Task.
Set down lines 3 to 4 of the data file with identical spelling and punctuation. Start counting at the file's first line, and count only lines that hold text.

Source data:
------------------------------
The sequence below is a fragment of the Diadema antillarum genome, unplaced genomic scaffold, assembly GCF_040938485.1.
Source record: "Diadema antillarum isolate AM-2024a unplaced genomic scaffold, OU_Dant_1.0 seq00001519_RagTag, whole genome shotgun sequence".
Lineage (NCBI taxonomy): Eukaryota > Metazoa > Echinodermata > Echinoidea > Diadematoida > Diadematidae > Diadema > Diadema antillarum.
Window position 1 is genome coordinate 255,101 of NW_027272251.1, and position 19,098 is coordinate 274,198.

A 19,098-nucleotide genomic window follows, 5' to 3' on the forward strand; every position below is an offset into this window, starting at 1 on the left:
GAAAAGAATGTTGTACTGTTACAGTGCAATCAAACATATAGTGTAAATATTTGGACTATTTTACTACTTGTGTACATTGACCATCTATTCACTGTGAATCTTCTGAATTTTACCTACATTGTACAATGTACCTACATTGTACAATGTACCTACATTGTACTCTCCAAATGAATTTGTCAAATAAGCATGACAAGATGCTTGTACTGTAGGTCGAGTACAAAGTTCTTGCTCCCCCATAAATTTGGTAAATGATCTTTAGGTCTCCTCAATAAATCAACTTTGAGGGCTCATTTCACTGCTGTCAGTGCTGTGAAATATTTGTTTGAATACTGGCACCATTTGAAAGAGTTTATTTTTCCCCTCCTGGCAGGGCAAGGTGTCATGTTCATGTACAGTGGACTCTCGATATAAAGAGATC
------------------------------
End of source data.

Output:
Lineage (NCBI taxonomy): Eukaryota > Metazoa > Echinodermata > Echinoidea > Diadematoida > Diadematidae > Diadema > Diadema antillarum.
Window position 1 is genome coordinate 255,101 of NW_027272251.1, and position 19,098 is coordinate 274,198.